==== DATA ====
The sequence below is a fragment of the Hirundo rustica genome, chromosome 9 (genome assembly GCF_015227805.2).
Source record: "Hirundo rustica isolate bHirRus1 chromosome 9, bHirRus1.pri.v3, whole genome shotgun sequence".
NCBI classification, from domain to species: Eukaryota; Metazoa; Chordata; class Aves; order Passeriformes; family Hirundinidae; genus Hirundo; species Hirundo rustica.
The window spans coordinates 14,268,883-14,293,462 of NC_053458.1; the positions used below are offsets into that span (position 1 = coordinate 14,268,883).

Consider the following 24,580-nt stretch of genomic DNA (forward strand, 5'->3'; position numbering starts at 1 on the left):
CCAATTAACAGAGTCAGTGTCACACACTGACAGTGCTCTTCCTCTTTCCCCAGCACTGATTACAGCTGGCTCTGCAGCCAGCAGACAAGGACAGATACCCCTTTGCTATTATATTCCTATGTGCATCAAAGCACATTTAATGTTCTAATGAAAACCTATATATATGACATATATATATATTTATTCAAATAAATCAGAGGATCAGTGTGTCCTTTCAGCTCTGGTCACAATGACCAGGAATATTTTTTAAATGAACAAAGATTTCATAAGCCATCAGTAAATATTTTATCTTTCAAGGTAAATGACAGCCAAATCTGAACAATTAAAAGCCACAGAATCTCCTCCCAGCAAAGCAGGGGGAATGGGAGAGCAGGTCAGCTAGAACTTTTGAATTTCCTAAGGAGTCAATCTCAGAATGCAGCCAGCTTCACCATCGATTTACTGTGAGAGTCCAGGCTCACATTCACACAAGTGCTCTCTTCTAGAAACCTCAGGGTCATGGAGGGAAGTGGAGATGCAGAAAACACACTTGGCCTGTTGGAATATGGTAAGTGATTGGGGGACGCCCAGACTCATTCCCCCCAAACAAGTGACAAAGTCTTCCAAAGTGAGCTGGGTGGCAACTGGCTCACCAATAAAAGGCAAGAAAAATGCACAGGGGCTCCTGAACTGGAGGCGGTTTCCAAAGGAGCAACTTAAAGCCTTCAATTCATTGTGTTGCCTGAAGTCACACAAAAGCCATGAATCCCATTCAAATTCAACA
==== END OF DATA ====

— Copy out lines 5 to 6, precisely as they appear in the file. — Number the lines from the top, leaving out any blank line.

Consider the following 24,580-nt stretch of genomic DNA (forward strand, 5'->3'; position numbering starts at 1 on the left):
CCAATTAACAGAGTCAGTGTCACACACTGACAGTGCTCTTCCTCTTTCCCCAGCACTGATTACAGCTGGCTCTGCAGCCAGCAGACAAGGACAGATACCCCTTTGCTATTATATTCCTATGTGCATCAAAGCACATTTAATGTTCTAATGAAAACCTATATATATGACATATATATATATTTATTCAAATAAATCAGAGGATCAGTGTGTCCTTTCAGCTCTGGTCACAATGACCAGGAATATTTTTTAAATGAACAAAGATTTCATAAGCCATCAGTAAATATTTTATCTTTCAAGGTAAATGACAGCCAAATCTGAACAATTAAAAGCCACAGAATCTCCTCCCAGCAAAGCAGGGGGAATGGGAGAGCAGGTCAGCTAGAACTTTTGAATTTCCTAAGGAGTCAATCTCAGAATGCAGCCAGCTTCACCATCGATTTACTGTGAGAGTCCAGGCTCACATTCACACAAGTGCTCTCTTCTAGAAACCTCAGGGTCATGGAGGGAAGTGGAGATGCAGAAAACACACTTGGCCTGTTGGAATATGGTAAGTGATTGGGGGACGCCCAGACTCATTCCCCCCAAACAAGTGACAAAGTCTTCCAAAGTGAGCTGGGTGGCAACTGGCTCACCAATAAAAGGCAAGAAAAATGCACAGGGGCTCCTGAACTGGAGGCGGTTTCCAAAGGAGCAACTTAAAGCCTTCAATTCATTGTGTTGCCTGAAGTCACACAAAAGCCATGAATCCCATTCAAATTCAACA